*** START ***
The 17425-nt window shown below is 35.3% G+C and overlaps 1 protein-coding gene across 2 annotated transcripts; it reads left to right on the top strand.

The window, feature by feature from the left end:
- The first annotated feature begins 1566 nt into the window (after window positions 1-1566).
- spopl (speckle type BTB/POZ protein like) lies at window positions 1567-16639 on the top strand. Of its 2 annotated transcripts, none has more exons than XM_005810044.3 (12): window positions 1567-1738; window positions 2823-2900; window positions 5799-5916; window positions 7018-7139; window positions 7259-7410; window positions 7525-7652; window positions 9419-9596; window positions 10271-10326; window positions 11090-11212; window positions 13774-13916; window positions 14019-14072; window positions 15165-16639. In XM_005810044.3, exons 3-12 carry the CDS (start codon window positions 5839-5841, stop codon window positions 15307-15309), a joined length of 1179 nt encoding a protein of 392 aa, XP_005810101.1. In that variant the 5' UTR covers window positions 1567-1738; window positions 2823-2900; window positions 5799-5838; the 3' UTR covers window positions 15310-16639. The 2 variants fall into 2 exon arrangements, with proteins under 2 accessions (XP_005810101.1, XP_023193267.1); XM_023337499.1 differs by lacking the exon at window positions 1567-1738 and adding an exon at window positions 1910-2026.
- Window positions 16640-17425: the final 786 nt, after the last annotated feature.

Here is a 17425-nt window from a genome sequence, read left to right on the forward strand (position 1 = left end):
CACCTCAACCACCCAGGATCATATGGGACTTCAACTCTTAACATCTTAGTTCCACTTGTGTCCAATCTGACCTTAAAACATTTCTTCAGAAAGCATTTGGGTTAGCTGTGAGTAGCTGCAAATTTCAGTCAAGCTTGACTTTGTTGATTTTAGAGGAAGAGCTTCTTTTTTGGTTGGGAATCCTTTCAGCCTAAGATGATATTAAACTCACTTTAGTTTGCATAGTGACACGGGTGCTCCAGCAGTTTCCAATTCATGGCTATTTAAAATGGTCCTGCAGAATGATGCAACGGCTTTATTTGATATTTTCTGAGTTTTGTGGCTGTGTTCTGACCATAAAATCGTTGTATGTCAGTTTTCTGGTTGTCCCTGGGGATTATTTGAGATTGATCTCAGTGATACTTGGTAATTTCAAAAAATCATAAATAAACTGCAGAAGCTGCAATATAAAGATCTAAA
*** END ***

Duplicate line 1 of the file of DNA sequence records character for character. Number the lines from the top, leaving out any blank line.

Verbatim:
The 17425-nt window shown below is 35.3% G+C and overlaps 1 protein-coding gene across 2 annotated transcripts; it reads left to right on the top strand.